The negotiations that had paused for a few months had started again recently only to halt by Egypt’s request to depict water shares on the treaty. Egypt had put out a complaint to the UN Security Council stating that Ethiopia’s stubbornness was the reason for the halt in negotiations. On June 22, the Ethiopian Minister of foreign affairs, Ato Gedu Andargachew submitted a letter to the UN Security Council President Nicholas Rivere explaining the negotiations are on hold because of Egypt’s unwavering demands to accept a colonial and unjust treaty. Ethiopia claims that the negotiation for water shares should not only be done among the three countries but must also involve other upper Nile Basin countries as well.
The current negotiation is based on the agreement signed in 2015 in Khartoum. Many technical issues have found resolution in this round of negotiations however, some issues remain intact. Egypt’s attempts to put diplomatic pressure by making this an international security issue will not be acceptable by Ethiopia. Ethiopia has made it clear that the country is only trying to eradicate the poverty that plagues its people through the construction of the dam and does not need to be reminded of its obligations. The dam will not cause any significant damage to the lower basin countries no matter how much Egypt is trying to mislead the international community otherwise.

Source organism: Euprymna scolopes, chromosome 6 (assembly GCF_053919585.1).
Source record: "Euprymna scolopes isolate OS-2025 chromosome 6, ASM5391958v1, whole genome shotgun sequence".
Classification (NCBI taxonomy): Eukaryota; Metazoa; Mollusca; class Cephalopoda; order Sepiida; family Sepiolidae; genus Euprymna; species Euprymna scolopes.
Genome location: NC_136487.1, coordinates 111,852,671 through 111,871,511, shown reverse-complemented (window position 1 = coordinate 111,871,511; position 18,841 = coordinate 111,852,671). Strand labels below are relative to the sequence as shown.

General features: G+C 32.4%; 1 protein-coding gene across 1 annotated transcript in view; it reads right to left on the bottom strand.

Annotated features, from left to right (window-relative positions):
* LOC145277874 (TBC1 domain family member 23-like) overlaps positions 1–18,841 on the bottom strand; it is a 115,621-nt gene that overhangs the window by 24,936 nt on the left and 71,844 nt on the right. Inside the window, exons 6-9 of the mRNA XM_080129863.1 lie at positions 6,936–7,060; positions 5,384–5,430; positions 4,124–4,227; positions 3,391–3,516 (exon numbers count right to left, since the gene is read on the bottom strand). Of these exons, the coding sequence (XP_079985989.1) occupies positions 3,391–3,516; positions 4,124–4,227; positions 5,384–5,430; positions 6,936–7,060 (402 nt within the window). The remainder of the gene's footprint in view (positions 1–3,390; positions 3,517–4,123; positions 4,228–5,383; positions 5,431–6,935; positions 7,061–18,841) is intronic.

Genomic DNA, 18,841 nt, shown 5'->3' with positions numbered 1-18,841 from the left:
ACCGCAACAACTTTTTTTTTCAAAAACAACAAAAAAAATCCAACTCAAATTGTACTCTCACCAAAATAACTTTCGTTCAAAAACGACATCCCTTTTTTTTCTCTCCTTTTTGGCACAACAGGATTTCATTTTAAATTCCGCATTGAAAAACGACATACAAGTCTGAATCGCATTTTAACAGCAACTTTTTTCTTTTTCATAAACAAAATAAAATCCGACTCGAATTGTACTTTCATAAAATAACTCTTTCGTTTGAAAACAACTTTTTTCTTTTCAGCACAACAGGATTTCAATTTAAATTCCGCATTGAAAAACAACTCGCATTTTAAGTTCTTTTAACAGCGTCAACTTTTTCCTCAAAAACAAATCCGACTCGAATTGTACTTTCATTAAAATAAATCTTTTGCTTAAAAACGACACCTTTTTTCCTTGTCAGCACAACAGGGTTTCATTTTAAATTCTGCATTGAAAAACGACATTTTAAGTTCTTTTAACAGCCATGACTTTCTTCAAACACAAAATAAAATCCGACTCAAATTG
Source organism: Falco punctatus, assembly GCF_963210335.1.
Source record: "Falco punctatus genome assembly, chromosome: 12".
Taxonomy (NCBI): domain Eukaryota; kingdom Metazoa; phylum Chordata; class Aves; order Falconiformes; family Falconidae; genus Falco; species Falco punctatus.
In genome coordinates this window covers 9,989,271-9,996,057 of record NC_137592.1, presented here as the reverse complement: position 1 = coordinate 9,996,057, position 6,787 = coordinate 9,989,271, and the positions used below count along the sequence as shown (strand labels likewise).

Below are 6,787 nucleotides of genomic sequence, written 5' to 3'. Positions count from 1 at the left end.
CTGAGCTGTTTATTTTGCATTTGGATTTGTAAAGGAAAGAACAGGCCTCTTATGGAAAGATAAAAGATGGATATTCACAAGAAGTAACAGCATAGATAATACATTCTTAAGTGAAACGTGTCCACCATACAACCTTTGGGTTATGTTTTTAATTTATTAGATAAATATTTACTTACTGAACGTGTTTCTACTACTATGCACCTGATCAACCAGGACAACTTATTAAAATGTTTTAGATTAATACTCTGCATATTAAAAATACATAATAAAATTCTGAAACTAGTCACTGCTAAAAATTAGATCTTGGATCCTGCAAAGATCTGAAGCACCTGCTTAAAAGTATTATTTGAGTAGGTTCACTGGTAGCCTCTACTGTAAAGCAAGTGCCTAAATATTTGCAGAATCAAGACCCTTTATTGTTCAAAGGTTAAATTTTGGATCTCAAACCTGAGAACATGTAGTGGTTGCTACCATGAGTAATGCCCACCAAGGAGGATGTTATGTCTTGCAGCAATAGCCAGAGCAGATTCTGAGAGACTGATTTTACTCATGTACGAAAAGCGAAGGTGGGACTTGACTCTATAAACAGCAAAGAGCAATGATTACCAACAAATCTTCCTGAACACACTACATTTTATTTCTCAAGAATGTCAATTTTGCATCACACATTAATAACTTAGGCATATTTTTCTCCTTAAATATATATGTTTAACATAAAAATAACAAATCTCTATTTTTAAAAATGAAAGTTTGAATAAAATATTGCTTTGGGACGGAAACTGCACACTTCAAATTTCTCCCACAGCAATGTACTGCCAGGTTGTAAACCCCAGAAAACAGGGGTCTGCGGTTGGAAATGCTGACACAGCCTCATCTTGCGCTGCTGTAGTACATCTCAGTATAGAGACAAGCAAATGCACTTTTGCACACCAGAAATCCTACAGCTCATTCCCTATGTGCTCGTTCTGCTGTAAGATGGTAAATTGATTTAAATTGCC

The UN secretary has stated that the three countries namely Ethiopia, Egypt and Sudan must resolve their issues on their own. Ethiopia, through this commotion, had the support of most of the international community more than expected. The Egyptian government has forbidden the country’s media to report on issues concerning the dam and anyone getting information from external sources will be punished.